Prediction of User Preference over Shared-Control Paradigms for a Robotic Wheelchair
NORTHWESTERN UNIV EVANSTON IL EVANSTON United States
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The design of intelligent powered wheelchairs has traditionally focused heavily on providing effective and efficient navigation assistance. Significantly less attention has been given to the end-users preference between different assistance paradigms. It is possible to include these subjective evaluations in the design process, for example by soliciting feedback in post-experiment questionnaires. However, constantly querying the user for feedback during real-world operation is not practical. In this paper, we present a model that correlates objective performance metrics and subjective evaluations of autonomous wheelchair control paradigms. Using off-the-shelf machine learning techniques, we show that it is possible to build a model that can predict the most preferred shared-control method from task execution metrics such as effort, safety, performance and utilization. We further characterize the relative contributions of each of these metrics to the individual choice of most preferred assistance paradigm. Our evaluation includes Spinal Cord Injured SCI and uninjured subject groups. The results show that our proposed correlation model enables the continuous tracking of user preference and offers the possibility of autonomy that is customized to each user.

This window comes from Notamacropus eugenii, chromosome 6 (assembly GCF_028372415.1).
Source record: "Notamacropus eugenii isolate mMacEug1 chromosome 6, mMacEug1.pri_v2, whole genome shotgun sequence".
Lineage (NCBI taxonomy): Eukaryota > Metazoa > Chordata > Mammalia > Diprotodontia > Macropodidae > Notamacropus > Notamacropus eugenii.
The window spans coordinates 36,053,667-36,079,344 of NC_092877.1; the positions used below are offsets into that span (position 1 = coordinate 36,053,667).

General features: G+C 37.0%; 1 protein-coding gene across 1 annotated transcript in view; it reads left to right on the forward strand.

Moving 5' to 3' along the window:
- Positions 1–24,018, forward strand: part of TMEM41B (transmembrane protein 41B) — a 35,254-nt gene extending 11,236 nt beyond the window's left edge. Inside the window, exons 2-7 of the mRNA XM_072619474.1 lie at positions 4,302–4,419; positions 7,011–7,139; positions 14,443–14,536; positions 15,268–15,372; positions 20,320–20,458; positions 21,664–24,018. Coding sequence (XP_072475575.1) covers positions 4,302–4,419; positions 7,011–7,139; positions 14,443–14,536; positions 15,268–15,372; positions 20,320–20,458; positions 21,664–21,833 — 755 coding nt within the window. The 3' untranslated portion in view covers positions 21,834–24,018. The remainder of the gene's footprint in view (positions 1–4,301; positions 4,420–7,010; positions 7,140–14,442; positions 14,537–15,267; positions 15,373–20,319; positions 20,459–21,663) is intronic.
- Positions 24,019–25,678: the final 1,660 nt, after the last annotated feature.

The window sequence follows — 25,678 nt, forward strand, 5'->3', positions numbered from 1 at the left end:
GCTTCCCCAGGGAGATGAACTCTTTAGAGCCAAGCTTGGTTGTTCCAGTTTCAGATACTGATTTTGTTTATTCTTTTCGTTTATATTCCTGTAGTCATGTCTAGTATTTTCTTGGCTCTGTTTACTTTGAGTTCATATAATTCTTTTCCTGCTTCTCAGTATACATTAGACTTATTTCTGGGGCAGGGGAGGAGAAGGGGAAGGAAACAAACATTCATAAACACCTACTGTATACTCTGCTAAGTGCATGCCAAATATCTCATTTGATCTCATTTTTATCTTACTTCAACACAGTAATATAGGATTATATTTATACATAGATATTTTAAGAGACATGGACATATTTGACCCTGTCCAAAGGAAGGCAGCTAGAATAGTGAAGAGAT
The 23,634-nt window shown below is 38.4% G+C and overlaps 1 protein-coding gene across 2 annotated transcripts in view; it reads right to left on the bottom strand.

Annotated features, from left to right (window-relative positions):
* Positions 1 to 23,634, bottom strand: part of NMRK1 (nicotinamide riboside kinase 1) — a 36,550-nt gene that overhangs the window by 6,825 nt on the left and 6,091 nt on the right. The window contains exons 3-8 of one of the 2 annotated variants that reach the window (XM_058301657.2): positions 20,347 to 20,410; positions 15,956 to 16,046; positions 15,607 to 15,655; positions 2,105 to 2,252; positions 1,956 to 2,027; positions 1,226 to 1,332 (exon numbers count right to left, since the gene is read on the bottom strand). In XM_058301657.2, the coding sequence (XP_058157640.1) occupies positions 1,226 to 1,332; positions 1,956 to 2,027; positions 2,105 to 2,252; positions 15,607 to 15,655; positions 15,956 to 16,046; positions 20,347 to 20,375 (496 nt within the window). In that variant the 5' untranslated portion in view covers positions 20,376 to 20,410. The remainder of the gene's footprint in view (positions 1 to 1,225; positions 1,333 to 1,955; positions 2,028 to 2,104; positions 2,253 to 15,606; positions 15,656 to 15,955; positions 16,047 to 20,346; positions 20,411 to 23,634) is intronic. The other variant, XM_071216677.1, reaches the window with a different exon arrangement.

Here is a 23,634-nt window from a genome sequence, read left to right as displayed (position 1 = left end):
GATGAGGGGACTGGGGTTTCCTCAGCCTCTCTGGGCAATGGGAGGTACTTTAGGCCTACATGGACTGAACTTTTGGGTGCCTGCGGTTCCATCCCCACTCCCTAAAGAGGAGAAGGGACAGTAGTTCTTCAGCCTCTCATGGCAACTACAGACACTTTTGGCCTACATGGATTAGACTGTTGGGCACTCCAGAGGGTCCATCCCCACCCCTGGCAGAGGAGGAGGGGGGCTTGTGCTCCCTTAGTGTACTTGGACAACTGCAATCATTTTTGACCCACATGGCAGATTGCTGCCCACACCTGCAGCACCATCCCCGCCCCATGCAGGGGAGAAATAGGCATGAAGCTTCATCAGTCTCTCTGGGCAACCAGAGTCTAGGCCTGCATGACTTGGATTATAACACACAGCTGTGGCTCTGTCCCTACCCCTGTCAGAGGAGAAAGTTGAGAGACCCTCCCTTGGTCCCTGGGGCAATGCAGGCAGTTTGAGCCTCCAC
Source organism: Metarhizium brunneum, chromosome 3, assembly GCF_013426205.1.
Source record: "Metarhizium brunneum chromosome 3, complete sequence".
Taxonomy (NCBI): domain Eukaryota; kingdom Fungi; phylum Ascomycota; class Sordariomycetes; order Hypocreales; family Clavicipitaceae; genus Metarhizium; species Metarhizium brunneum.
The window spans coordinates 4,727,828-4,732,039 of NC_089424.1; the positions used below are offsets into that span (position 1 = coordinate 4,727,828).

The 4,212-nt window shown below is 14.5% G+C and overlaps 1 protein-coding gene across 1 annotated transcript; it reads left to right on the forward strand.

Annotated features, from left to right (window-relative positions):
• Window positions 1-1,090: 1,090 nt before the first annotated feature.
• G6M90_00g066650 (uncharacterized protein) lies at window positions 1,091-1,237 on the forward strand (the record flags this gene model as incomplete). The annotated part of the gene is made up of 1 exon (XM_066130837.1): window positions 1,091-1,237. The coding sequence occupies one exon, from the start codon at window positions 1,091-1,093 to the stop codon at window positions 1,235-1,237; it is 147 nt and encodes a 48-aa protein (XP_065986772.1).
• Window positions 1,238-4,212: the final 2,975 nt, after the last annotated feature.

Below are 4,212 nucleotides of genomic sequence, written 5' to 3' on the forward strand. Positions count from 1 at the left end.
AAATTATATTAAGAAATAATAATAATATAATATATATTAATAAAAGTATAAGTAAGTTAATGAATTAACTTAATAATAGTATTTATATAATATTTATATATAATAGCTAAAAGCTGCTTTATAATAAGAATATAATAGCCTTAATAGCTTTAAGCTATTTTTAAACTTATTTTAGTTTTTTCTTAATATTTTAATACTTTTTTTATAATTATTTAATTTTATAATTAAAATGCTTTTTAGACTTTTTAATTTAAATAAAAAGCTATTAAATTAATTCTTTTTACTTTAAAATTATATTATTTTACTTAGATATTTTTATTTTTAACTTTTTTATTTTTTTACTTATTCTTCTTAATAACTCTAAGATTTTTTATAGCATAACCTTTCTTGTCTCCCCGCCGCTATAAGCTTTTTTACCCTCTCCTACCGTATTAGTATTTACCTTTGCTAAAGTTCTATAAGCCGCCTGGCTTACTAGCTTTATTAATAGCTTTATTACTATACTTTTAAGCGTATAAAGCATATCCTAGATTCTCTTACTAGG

- Medical Facilities, Equipment and Supplies